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Whatever Happened To The Revolution?

After having the luxury of spending several days attending sessions at three recent conferences in three countries, I am overcome by how little time is being spent on the real issues I feel we should be addressing.

Despite all protestations, most of the sessions that I attend are perennially focused on either the ‘technology’; to wit… the ‘pocket-electronic-whiteboards’,or ‘ipad religious fervor’, or the ‘tools’… and I know this is also hallowed ground, but goodness how many times do we have to schedule sessions to “teach” someone how to blog?

When do we get to focus our best thinking on what it all makes possible for young people? When will we see some seriously bold and ambitious examples of what universal technology access can enable for learners? We’ve had the baby steps, the incrementalism, the ‘two steps forward, one step back’…now is the time surely for the revolution…or at least a glimmer of genuine transformation.

In talking about revolutions, I’m most mindful of the $2 billion spent in my home country, Australia, under the banner of what is called the “Digital Education Revolution”. It was spent with the aim of meeting an election promise to provide one million students across the country with access to a computer while they were at school. Yes, you heard right. Not universal 24/7 access for learning within a contemporary context, but rather a narrowly based election promise around hardware….and no vision. Fortunately in Australia however, much was restored through the energy and focus of State Education jurisdictions, most notably in Victoria and Queensland, along with some great work at the systemic level in the Catholic sector.

So has there been a revolution? Well if there has, I’ve missed it. But I can report there has been some exceptional work at the individual school and classroom level, and who knows-- even a Federal education bureaucracy as conservative and limited as Australia’s hasn’t been able to stifle great innovators or their students once the technology rabbit gets out of the hat!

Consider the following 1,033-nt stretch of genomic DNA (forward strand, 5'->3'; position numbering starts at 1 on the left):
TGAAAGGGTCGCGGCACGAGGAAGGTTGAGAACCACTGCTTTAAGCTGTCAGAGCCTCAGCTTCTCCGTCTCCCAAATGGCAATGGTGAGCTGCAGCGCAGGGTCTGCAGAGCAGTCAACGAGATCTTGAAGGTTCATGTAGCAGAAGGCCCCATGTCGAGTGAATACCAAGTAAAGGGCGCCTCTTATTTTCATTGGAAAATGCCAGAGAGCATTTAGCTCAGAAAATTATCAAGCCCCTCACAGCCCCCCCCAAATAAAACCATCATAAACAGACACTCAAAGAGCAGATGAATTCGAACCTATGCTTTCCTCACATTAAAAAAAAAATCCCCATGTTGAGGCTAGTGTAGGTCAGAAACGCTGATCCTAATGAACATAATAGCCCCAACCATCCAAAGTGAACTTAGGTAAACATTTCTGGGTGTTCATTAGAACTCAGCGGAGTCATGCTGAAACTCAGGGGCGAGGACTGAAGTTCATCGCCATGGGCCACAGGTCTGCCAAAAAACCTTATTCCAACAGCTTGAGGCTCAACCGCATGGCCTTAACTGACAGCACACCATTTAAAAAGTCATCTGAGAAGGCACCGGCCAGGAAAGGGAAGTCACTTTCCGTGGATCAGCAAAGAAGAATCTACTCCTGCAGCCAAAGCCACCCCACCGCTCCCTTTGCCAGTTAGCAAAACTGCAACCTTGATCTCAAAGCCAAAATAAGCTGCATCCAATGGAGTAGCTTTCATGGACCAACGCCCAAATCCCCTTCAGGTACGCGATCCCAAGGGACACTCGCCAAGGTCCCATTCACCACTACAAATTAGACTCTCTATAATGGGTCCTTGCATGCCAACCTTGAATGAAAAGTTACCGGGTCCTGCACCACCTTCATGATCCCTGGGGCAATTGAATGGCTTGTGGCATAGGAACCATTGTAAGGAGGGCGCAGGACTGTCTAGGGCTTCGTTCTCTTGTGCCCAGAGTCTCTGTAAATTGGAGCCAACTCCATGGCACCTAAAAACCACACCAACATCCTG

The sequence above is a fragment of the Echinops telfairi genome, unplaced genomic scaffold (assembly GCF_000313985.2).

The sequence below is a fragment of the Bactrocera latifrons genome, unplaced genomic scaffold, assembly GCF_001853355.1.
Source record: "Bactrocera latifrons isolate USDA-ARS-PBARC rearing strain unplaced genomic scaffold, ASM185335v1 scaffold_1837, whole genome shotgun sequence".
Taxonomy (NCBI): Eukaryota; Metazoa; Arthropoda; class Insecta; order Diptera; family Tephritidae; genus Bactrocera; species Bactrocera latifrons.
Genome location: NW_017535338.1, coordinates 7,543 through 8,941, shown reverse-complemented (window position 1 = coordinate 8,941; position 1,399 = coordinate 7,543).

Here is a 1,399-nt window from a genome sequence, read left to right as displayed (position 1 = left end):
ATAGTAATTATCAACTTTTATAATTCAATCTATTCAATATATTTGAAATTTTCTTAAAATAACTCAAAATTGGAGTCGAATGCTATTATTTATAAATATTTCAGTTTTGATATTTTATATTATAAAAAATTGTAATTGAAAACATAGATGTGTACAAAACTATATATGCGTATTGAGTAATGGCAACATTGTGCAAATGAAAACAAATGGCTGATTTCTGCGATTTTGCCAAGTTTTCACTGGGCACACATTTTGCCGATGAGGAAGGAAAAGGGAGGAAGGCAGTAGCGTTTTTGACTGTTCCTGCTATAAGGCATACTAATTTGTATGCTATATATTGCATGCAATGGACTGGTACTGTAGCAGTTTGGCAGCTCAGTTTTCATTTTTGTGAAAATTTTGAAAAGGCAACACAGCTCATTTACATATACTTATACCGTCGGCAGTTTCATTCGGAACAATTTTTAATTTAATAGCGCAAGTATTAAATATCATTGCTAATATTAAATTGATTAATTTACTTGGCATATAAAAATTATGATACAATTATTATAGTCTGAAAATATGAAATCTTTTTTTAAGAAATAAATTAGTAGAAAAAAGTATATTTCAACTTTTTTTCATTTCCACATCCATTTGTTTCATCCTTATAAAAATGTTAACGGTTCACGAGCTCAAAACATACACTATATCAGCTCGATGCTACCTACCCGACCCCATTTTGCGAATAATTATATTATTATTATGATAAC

So what does this mean?

Well it gives hope that great change is coming, despite every effort being made to hold it back; it means we must not ever believe a lack of political vision will stop the inevitable fundamental change that is looming for our schools, and it reinforces my earlier thoughts about the critical importance of us engaging in conversations around what really matters…and what is truly worth doing.

This was the important learning we reflected on in our recent ‘Right to Learn’ paper, and it is now even more important as we see exponentially growing numbers of young people around the world getting universal access to their own personal portable computer.

Viva la Revolution…a revolution not of technology, but of ideas!!

….as always, I’m interested in your thoughts…
September 14th, 2011 @ 12:56PM

Hi Bruce, very happy you acknowledged the great work by the systemic Catholic schools. We jumped onboard right at the beginning of the DER in 2008 and now have half of our schools 1:1 Y9-12. Since the initial shock for some teachers the conversation has very much been about the ideas not the tech. A great example is the same teachers that freaked about moving to Mac (our schools went 50/50 Mac or PC) back in 2008 were frustrated in 2011 about the late delivery of laptops to students, they wanted to get on with the teaching and learning!

FYI - my research should start rolling out shortly http://evertonpom.blogspot.com/2011/06/initial-data-assessing-impact-of-1-to-1.html and http://evertonpom.blogspot.com/2011/06/postgraduate-proposal-assessing-impact.html


Posted By: Simon Crook on September 15th, 2011 @ 8:34PM
Tech based discussions
Hi Bruce,

You touch upon a very important point, I think. Here in Sweden, and I suspect around the globe, the problem when it comes to the digital learning revolution is the people controlling the debate. As I see it politicians and the "tech-people" are at the forefront. People like the minister of Education and representatives from Microsoft and the like. I'm not bashing on Microsoft, mind you, they do all sorts of good but I think the discussion is lacking the most important people. Namely the teachers. From all around we hear about this and that new tchnology that is supposed to help us but the main issue is not being adressed. When I, as a teacher, see something new to be used in the classroom I want to find the answer to the question: Why?

Hence, I think we teachers need to step up and take over the discussion. The aforementioned groups should ask us what we want, not tell us about some fancy new smartboard.

I am constantly trying to find way to incorporate media and technology in my teaching in the hopes of, on the one hand, create media savvy young adults and on the other find examples with which I can inspire other teachers around me.
If I and others like me get enough room in the debate I know we can spark the revolution.
Posted By: Kenth Sundlöf on September 16th, 2011 @ 6:36PM